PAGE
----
Remember, spend some time with your loved ones, because they are not going to be around forever.

Remember to say a kind word to someone who looks up to you in awe, because that little person soon will grow up and leave your side.

Remember to hold hands and cherish the moment for someday that person will not be there again.

Give time to love, give time to speak, and give time to share the precious thoughts in your mind.

AND ALWAYS REMEMBER:
Life is not measured by the number of breaths we take, but by the moments that take our breath away.

By Dr. Bob Moorehead

Give Time to Your Family

After 21 years of marriage, my wife wanted me to take another woman out to dinner and a movie. She said, “I love you, but I know this other woman loves you and would love to spend some time with you.”

The other woman that my wife wanted me to visit was my MOTHER, who has been a widow for 19 years, but the demands of my work and my three children had made it possible to visit her only occasionally. That night I called to invite her to go out for dinner and a movie. “What’s wrong, are you well?” she asked.

My mother is the type of woman who suspects that a late night call or a surprise invitation is a sign of bad news. “I thought that it would be pleasant to spend some time with you,” I responded. “Just the two of us.” She thought about it for a moment, and then said, “I would like that very much.”

That Friday after work, as I drove over to pick her up I was a bit nervous. When I arrived at her house, I noticed that she, too, seemed to be nervous about our date. She waited in the door with her coat on. She had curled her hair and was wearing the dress that she had worn to celebrate her last wedding anniversary. She smiled from a face that was as radiant as an angel’s. “I told my friends that I was going to go out with my son, and they were impressed, “she said, as she got into the car. “They can’t wait to hear about our meeting.”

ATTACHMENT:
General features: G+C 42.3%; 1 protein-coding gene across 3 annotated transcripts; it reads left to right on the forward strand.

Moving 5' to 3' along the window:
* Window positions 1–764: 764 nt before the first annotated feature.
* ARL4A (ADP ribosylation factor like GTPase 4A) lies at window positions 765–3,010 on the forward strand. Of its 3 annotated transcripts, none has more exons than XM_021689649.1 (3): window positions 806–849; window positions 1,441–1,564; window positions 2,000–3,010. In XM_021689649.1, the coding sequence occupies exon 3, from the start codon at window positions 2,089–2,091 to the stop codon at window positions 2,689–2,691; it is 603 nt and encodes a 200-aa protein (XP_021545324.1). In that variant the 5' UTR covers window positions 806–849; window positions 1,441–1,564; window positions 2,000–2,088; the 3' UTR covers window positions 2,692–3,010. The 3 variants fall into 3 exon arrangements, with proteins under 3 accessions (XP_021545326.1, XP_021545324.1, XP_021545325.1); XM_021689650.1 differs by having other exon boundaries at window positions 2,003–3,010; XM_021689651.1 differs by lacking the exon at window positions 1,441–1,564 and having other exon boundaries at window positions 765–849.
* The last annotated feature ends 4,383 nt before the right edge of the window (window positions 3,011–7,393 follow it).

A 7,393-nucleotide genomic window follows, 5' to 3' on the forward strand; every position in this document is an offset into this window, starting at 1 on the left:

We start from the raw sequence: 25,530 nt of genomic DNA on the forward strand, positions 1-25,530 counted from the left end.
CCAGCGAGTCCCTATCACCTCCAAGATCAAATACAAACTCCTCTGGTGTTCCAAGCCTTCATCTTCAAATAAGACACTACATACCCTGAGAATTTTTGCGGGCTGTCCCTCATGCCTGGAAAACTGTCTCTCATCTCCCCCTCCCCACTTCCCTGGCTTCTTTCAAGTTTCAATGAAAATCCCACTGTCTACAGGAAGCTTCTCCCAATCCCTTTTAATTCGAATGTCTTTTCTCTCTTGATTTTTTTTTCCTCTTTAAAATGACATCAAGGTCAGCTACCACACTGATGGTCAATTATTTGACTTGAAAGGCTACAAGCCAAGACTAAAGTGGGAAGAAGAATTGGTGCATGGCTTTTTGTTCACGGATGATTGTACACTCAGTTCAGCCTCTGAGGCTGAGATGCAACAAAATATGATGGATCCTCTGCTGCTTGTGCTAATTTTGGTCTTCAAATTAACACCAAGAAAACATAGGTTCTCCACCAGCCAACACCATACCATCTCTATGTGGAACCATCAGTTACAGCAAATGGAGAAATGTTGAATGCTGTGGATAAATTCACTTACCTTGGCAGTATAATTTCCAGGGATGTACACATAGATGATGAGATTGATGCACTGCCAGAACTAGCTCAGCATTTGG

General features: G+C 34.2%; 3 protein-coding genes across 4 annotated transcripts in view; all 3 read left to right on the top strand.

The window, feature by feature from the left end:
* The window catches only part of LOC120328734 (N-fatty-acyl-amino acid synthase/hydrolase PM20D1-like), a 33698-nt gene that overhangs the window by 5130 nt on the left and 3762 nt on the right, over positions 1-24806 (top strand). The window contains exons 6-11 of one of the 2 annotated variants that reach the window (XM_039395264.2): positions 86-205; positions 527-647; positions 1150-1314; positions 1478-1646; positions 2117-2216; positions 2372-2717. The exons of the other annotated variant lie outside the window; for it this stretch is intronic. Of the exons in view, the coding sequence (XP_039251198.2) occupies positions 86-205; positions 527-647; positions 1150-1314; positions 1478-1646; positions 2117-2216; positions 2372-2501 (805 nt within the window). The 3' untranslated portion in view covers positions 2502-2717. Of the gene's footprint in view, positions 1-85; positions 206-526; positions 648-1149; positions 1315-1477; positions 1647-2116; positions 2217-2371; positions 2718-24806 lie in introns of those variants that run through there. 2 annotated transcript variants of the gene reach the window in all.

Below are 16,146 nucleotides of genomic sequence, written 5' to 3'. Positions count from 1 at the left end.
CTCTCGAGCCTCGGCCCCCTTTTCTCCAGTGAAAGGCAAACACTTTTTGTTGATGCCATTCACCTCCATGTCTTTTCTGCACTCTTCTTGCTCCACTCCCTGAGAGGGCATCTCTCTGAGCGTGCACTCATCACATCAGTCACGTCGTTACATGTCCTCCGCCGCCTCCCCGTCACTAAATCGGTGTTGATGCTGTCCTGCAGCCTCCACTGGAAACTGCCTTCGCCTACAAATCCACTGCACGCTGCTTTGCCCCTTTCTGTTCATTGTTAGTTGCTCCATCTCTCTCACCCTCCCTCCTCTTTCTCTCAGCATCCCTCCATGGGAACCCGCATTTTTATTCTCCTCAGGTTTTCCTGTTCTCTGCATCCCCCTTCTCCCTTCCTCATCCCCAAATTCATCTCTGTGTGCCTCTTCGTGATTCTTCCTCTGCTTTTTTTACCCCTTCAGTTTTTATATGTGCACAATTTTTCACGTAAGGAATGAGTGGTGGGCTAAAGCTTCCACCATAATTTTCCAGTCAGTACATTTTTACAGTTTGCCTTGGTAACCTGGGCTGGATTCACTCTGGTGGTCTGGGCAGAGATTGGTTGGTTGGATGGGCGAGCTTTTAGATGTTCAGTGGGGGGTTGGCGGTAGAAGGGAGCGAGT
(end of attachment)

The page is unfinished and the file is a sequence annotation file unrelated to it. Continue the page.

We went to a restaurant that, although not elegant, was very nice and cozy. My mother took my arm as if she were the First Lady. After we sat down, I had to read the menu. Her eyes could only read large print. Half way through the entries, I lifted my eyes and saw Mom sitting there staring at me. A nostalgic smile was on her lips. “It was I who used to have to read the menu when you were small,” she said. “Then it’s time that you relax and let me return the favor,” I responded. During the dinner, we had an agreeable conversation – nothing extraordinary but catching up on recent events of each other’s life. We talked so much that we missed the movie. As we arrived at her house later, she said, “I’ll go out with you again, but only if you let me invite you.” I agreed.

“How was your dinner date?” asked my wife when I got home. “Very nice. Much more so than I could have imagined,” I answered.

A few days later, my mother died of a massive heart attack. It happened so suddenly that I didn’t have a chance to do anything for her. Some time later, I received an envelope with a copy of a restaurant receipt from the same place mother and I had dined. An attached note said: “I paid this bill in advance. I wasn’t sure that I could be there; but nevertheless, I paid for two plates – one for you and the other for your wife. You will never know what that night meant for me. I love you, son.”

At that moment, I understood the importance of saying in time: “I LOVE YOU” and to give our loved ones the time that they deserve. Nothing in life is more important than your family. Give them the time they deserve, because these things cannot be put off till “some other time.”